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Re: Response to LC-61 Issue]

From: <Noah_Mendelsohn@lotus.com>
Date: Fri, 29 Sep 2000 10:24:57 -0400
To: "Martin Bryan" <mtbryan@sgml.u-net.com>
Cc: carnold@houston.rr.com, ddj@mclink.it, DHG@e-centre.ORG.UK, olken@lbl.gov, www-xml-schema-comments@w3.org
Message-ID: <OFF22BD23F.6C2B5AAE-ON85256969.004EA771@lotus.com>
Martin Bryan writes:

>> If measurements are not included as valid XML 
>> datatypes they will need to be defined as such 
>> by other organizations. Each such organization 
>> will invent its own mechanism for this and 
>> these will not interwork. 

With respect, I disagree.  The fact that we have not undertaken the 
difficult job of standardizing a richer set of measurement types does not 
preclude concerned individuals and organizations from doing so.  In fact, 
we have gone to great lengths to provide the mechanisms one would need. 
For example, we give you the framework for sharing not just string types 
such as:

        <--dimensioned extent as simple type -->
        <length>5 inches</length>


but also:

        <--dimensioned extent as complex type -->
        <length>
                <value>5</value>
                <units>inches</units>
        </length>

which many XML users would consider to be more robust markup. 

In both cases you can declare a type, associate it with a namespace, and 
promote use of that namespace and type as widely as you would like.  I 
think I speak for at least most individuals in our workgroup in saying 
that we very much hope that in a broad variety of disciplines, the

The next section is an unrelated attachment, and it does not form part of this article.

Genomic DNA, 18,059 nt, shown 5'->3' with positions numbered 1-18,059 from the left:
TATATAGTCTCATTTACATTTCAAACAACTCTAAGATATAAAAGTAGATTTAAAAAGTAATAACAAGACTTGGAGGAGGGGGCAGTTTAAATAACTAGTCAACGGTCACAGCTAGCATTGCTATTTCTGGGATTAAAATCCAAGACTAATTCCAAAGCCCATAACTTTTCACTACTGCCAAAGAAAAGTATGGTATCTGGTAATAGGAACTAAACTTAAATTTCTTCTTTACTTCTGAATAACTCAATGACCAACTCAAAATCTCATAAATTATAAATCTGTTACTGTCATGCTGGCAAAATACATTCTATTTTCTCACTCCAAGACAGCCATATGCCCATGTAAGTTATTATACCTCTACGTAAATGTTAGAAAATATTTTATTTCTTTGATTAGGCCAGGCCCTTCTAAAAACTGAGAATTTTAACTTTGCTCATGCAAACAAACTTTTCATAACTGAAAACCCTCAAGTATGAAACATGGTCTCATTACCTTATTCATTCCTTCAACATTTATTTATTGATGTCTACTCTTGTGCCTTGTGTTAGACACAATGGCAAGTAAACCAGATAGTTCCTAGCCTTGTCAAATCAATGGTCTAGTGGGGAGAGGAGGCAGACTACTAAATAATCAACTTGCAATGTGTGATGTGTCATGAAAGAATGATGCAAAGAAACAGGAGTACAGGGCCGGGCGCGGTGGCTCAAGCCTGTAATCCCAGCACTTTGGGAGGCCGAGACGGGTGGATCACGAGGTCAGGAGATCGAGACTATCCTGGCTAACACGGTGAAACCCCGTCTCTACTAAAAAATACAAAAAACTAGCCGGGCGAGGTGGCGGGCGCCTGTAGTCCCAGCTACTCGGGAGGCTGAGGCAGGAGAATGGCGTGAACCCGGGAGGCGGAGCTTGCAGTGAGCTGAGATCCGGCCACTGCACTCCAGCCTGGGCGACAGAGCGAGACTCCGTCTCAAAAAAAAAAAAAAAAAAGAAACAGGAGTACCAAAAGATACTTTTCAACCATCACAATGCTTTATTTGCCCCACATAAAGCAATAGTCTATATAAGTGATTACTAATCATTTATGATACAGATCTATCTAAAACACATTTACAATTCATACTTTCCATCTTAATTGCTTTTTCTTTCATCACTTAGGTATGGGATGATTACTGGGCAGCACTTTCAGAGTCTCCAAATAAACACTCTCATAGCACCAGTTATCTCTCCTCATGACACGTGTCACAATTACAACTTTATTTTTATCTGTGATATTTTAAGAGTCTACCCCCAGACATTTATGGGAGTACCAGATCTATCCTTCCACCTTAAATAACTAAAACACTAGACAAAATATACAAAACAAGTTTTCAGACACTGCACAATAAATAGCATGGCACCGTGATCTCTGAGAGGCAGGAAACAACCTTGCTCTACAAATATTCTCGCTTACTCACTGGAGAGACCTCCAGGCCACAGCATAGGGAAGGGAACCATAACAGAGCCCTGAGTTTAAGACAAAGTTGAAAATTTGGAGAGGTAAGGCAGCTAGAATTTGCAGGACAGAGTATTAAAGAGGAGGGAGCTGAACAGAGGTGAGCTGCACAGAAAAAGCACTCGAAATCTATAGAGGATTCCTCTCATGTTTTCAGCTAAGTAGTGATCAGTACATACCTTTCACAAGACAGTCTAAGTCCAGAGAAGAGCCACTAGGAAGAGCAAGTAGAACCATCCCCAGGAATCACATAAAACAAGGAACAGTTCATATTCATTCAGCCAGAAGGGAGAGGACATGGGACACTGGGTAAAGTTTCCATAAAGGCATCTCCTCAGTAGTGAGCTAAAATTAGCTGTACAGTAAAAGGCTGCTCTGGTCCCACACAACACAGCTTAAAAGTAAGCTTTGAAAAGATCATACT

appropriate standardization will take place, and that where sensible even 
diverse disciplines will cooperate to develop shared types of mutual 
concern.  On the other hand, doing this right can be extremely difficult. 
As we all know, the measurements of length that a physicist and a 
typesetter considered to be fundamental and important are strongly 
interrelated, but in the end quite different (picas vs. angstroms?).  Yes, 
we could have attempted to make all of these fundamental predefined types 
for schemas.  Ignoring the considerable design and discussion time 
required, the result would considerably grow the size and implementation 
complexity, as well as the testing requirements for all implementers and 
many users of XML schemas.

We therefore have tried to draw the line at types such as integer and 
string which have extremely broad applicability.  Certainly, there is not 
unanimity in the workgroup that we have drawn the line at the right place, 
but speaking for myself I think we are close.

(BTW: I hope it's clear that in both of the examples above, the element 
name <length> is just for illustration.  A whole point of having either a 
simple or complex type is that you could apply equally well to <width>, 
etc.)  Thank you very much.

------------------------------------------------------------------------
Noah Mendelsohn                                    Voice: 1-617-693-4036
Lotus Development Corp.                            Fax: 1-617-693-8676
One Rogers Street
Cambridge, MA 02142
------------------------------------------------------------------------
Received on Friday, 29 September 2000 10:29:11 UTC

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